Virtual Cruise of the East Coast: Miami Beach, Florida

This über-chic spot is the South’s version of the city that never sleeps.

| |City lights dance on the water off downtown Miami’s Bayside Marketplace, a hot spot for shopping with a wide variety of dining options. Photo by Roberto A. Sanchez.|

Cruising is all about contrasts. One night you’re anchored in a secluded cove with nothing to disturb you but the sounds of an osprey returning to his nest. The next day you’re tied up at a resortlike marina complete with cable TV, Wi-Fi and concierge service. Or one day you’re making an offshore run at full speed on a mirrorlike, flat sea, and the very next day you’re hanging onto an overhead grab rail while punching through 6-foot head seas. It’s never boring.

_Mouse over the chart to see Miami Beach attractions. Chart courtesy of NOAA.
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We are 11 months into our yearlong East Coast Virtual Cruise and are enjoying our two days in Florida’s Everglades City. This tiny, anachronistic town of 500 souls lies at one end of the Wilderness Waterway, a 99-mile backcountry route leading to Flamingo in the Florida Everglades. With its one grocery and hardware store, a post office, a tiny museum, three churches and a couple of motels and bed-and-­breakfasts, it is the gateway to the Ten Thousand Islands of the Everglades.

Docked along the pier of the famous Rod and Gun Club, we feel we have traveled back in time, expecting to see President Dwight Eisenhower on the nearby putting green or Ernest Hemingway holding court under one of his wall-mounted trophies. After a gator nuggets appetizer, we enjoy our blackened grouper dinner and then retire to the billiard room with our brandy. For the moment, we are living in the 19th century in what is now referred to as the “other” or “forgotten” Florida.

After a couple of days we feel a need for contrast, so we head 70 miles southeast to Marathon in the Keys and then 80 miles northeast up Florida Bay to Miami Beach. There is no higher contrast than Everglades City and South Beach. As we approach the northern edge of Biscayne Bay and the Port of Miami, we can see and feel the energy of this busy place. Passing under the bridge just beyond Bayside Marketplace, we suddenly realize we can’t reach our destination, the Miami Beach Marina, by turning to starboard and entering the main channel where the cruise ships are docked. This is a security zone tightly patrolled by the U.S. Coast Guard, so we make a U-turn and head back to Dodge Island Cut and Fisherman’s Channel. The marina is just ahead of us across Government Cut.

Water temperature in Miami ranges from 75 to 85 degrees and attracts millions of tourists. Photo by George Sass, Sr.

We’ve chosen the Miami Beach Marina for its proximity to South Beach and the Miami Convention Center, which is the hub of the Miami International Boat Show. It’s early February, and we’re looking forward to attending this exciting, ever-expanding show. With 400 slips and space for yachts up to 250 feet in length, Miami Beach Marina is a busy, full-service place with prices to match. But we love the location, being able to walk to South Pointe Park and the art deco district of South Beach. An afternoon walk along the seawall ­immediately sets the South Beach scene, as we witness a swimsuit photo shoot complete with models and, of course, the photographer dressed entirely in black. South Pointe Park welcomes our four-legged friends with its popular dog park, and the wide, white, sandy beach stretches north for miles and miles, its towering condos and hotels signs of today’s Florida.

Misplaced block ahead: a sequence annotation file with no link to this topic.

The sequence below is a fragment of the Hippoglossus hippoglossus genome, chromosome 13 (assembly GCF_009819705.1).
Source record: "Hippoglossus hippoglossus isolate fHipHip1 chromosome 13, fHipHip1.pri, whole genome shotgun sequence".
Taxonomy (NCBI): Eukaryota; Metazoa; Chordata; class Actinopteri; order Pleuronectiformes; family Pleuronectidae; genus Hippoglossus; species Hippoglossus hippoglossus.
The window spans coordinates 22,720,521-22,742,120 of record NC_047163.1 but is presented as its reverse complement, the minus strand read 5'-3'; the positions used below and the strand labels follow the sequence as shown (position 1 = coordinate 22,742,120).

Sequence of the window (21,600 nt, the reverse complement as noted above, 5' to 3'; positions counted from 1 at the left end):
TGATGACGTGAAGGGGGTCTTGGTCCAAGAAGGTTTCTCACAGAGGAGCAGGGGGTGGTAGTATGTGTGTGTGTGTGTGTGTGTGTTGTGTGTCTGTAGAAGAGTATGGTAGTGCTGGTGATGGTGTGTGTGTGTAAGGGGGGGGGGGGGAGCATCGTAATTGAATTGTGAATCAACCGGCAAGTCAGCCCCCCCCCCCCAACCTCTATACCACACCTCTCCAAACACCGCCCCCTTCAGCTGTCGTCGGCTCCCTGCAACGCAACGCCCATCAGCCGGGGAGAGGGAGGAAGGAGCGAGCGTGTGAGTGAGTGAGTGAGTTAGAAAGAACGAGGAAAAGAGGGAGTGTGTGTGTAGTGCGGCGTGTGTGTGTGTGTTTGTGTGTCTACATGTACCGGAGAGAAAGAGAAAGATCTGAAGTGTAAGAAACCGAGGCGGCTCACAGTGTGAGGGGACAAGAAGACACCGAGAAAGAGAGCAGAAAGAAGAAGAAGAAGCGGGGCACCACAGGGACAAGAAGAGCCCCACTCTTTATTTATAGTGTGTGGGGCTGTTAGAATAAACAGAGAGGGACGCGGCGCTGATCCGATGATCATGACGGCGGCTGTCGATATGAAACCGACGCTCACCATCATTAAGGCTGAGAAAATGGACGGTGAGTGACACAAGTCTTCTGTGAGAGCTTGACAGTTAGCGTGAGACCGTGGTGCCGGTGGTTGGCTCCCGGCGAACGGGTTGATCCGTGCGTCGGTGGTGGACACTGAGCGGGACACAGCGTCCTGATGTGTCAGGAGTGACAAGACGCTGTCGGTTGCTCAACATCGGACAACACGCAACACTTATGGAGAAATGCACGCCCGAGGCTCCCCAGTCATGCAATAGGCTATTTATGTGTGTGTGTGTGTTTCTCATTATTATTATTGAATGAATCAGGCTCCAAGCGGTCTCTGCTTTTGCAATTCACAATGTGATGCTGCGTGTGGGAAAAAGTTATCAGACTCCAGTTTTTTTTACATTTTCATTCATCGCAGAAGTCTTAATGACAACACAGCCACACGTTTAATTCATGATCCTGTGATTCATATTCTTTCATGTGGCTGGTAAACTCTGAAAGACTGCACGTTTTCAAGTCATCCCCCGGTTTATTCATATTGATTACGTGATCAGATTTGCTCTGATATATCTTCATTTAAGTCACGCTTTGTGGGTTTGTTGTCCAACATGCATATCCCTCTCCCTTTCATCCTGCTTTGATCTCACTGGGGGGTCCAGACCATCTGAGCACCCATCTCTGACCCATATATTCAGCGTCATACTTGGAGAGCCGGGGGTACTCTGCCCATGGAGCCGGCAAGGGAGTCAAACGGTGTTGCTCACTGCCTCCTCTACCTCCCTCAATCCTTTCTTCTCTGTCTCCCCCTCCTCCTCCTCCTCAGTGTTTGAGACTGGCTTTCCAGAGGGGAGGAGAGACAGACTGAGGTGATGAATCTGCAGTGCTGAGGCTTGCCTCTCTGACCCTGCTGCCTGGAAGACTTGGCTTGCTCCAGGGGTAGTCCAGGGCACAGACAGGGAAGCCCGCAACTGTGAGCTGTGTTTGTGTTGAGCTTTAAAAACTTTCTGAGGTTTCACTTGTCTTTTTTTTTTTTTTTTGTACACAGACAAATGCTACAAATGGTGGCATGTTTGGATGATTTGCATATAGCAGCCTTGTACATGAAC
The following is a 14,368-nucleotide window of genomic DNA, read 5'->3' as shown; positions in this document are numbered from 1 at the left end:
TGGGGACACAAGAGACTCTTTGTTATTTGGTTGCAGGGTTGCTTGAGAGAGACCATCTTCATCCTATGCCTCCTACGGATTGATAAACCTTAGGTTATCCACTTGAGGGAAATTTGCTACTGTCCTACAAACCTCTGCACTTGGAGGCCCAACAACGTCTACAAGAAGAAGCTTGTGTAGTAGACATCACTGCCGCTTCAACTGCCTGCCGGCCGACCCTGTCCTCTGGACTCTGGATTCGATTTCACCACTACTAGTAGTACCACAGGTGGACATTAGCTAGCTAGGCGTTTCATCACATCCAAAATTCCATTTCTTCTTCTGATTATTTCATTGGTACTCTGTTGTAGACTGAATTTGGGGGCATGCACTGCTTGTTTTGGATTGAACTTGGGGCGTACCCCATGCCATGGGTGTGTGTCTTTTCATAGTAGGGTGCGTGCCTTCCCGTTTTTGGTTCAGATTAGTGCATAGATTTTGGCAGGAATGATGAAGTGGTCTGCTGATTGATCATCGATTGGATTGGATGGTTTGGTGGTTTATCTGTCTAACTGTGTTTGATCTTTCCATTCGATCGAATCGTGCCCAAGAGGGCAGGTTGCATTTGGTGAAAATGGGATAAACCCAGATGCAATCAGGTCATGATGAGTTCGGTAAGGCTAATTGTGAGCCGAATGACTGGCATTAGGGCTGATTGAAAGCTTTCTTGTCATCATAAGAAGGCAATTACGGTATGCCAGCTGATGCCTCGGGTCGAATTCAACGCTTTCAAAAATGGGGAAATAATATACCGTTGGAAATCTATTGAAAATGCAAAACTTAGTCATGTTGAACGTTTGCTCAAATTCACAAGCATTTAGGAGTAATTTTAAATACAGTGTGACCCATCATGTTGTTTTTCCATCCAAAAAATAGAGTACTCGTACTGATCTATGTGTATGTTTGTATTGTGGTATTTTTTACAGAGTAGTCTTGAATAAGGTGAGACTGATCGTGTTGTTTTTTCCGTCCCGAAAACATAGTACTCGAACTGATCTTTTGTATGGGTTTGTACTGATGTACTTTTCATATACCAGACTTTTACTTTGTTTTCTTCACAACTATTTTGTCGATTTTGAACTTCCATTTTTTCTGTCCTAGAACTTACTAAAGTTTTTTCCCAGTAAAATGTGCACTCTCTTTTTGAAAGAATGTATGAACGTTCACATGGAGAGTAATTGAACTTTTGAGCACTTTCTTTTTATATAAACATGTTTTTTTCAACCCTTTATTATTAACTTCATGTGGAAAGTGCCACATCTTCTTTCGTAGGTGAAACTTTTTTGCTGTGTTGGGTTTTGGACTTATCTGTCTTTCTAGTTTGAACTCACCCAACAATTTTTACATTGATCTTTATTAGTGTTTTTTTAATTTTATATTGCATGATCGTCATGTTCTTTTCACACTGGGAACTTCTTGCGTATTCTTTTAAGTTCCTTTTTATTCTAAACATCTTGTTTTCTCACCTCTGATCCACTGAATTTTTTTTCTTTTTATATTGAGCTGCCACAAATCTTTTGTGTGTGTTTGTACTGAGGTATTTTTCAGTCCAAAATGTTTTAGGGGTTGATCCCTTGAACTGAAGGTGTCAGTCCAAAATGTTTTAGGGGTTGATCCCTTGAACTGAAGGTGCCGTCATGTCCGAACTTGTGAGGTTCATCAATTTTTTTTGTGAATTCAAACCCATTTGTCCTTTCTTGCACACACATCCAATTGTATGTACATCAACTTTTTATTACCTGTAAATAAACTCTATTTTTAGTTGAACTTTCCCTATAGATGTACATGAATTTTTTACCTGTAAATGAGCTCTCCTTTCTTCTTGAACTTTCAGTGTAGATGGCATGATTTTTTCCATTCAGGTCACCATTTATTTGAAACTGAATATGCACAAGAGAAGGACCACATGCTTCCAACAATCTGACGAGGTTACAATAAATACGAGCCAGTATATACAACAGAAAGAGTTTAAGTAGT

Later that evening we join the thousands who stroll up and down Ocean Drive, alternating between the street’s sidewalk lined with outdoor restaurants and bars, and the boardwalk that winds its way from South Pointe to 14th Place.

After enjoying the eccentrics in Key West last month, we now get to see South Beach’s own cast of characters. Young hipsters showing off their hard bodies cruise up and down the strip. Every other car seems to be exotic. Lamborghinis are as common here as Hondas are back home. Sexy Latin music blasts from every restaurant and hotel, making it difficult to hold a conversation, but no one seems to care.

Colorful neon lighting illuminates the art deco buildings while spotlights shine on palm trees. Following the main flow of people through rows of outdoor dining tables, we are tempted by the sight of towering dishes of fresh seafood: lobsters, stone crabs, mussels and shrimp. The enticing smells of grilled steaks and blackened fish make our stomachs growl. We can stop and eat anywhere along this strip and have a great meal, which we do.

| |The Delano Hotel on Collins Avenue is a favorite among architecture fans. Photo courtesy of the Morgans Hotel Group.|

After dinner, we walk up to the ultrachic Delano South Beach hotel on Collins Avenue for a nightcap. This is one of those “see and be seen” destinations, and the price of one drink is worth the experience. We don’t see anyone famous, but at our age we’re not sure we would recognize today’s hot celebs anyway. Returning to our boat for the evening, we sense the night is just beginning for nearly everyone else. Having grown up close to New York City, I feel the same kind of vibes coming from this highly energetic city. Here, however, people are tan and healthier looking. Best of all, it’s a wonderful 78 degrees in February.

The next morning I return to one of my favorite breakfast hangouts, the News Cafe at the corner of Eighth Street and Ocean Drive. Opened in 1988 as a simple news kiosk with some books and a couple of tables, it has grown to be one of South Beach’s hot spots for breakfast, lunch and casual dinner. I enjoy a perfectly cooked omelet with fresh fruit and several cups of bold coffee while sitting in the warm sun, listening to Miles Davis and Charlie Parker.